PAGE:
Music review: The RSNO & Jonathan Biss

US pianist Jonathan Biss
US pianist Jonathan Biss
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Jonathan Biss’ Beethoven/5 project to commission five contemporary composers to write a piano concerto based on one of Beethoven’s is a fascinating exercise. Inspired by the first piano concerto, Sally Beamish’s Piano Concerto No.3 City Stanzas subjects the music to the challenges of modern urban living.

RSNO & Jonathan Biss ****

Usher Hall, Edinburgh

Like the beginning of the Beethoven, Beamish’s first movement ­­­– Burlesque – opens with racing scale passages but these quickly fragment into an improvised jazz style on the piano with the orchestra providing a cacophony of street sounds. The central Requiem is bleak with ominous timpani and sighing strings framing the wistful piano lines. These two moods merge in the highly rhythmic Rondo where modern life marches to Beethoven’s heartbeat. Whilst Beamish beautifully captures the essence of Beethoven in this concerto, there were moments when the orchestration could have been more fulsome.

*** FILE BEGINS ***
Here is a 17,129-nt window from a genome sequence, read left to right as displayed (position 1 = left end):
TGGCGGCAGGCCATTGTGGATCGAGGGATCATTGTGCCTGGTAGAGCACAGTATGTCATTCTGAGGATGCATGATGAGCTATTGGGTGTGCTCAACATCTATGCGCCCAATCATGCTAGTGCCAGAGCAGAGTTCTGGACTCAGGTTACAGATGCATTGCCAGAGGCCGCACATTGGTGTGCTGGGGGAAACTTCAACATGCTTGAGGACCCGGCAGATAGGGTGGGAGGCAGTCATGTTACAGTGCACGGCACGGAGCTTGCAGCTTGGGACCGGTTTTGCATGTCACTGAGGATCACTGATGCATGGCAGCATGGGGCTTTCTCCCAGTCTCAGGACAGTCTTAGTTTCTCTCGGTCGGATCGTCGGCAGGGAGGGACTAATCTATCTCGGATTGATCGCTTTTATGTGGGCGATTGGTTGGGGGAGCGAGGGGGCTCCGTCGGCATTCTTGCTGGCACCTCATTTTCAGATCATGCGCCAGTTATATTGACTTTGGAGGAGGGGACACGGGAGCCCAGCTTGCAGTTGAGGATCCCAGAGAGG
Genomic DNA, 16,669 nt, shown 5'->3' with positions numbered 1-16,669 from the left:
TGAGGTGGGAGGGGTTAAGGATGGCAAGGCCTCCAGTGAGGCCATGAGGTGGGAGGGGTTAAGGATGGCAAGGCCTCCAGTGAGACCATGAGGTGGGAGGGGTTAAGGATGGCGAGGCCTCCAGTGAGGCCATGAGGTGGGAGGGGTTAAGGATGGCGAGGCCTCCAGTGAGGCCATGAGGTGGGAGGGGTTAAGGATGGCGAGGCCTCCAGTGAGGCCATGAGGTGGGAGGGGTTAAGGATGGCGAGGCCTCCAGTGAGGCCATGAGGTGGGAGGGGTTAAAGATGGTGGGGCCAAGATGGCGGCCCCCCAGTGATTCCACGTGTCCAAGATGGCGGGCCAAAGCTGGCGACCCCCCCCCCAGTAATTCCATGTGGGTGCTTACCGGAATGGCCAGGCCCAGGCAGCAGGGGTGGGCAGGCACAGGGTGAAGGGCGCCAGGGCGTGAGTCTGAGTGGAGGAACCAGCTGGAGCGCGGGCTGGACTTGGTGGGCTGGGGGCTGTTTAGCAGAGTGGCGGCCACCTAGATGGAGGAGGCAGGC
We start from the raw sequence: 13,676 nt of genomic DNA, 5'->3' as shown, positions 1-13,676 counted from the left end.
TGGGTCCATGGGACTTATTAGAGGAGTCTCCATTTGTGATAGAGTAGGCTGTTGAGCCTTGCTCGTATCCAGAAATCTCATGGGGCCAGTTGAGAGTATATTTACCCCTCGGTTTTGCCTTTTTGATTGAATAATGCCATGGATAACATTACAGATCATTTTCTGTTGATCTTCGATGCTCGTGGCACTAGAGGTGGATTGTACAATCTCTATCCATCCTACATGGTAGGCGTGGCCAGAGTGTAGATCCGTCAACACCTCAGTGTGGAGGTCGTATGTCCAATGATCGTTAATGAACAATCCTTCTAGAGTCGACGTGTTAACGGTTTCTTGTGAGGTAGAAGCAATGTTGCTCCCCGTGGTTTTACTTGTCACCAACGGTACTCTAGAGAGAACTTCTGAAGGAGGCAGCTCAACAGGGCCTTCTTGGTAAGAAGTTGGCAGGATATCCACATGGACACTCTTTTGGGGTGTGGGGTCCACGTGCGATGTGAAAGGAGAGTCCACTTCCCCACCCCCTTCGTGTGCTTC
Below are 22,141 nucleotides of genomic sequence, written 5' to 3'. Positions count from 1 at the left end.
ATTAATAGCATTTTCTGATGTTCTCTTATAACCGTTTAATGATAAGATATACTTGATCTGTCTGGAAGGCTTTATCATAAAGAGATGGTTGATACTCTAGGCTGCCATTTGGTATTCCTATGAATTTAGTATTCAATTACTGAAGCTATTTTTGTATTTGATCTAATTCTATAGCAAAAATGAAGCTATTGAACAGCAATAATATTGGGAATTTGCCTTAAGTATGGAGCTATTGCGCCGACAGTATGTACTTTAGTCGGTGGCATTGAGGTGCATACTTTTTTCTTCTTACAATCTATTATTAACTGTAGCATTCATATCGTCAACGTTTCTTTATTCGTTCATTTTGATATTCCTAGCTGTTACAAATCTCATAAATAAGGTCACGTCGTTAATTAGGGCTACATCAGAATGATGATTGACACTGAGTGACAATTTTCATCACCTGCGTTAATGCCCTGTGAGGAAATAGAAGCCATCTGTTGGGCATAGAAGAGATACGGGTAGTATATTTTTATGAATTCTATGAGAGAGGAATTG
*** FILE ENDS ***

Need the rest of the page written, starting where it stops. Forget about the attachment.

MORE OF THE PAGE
It was intriguing to hear echo’s of Beamish’s work in Beethoven’s Piano Concerto No.1 also performed by Biss. He is an impeccable player whose thoughtful approach shone through in spite of conductor Peter Oundjian overworking the orchestra to the point of flatlining any Beethovian sparkle with a ponderously slow tempo. In the largo, Biss’ pellucid tones were enhanced by some exquisite clarinet, horn and bassoon playing. With the piano kicking off the third movement, Biss led the orchestra into a brisk, exhilarating rondo full of wit and sparkle.

Brahms’ last symphony, No.4 in E minor, is packed with melodies and is a wonderful showcase for the musicians who spun out these expansive tunes with aplomb.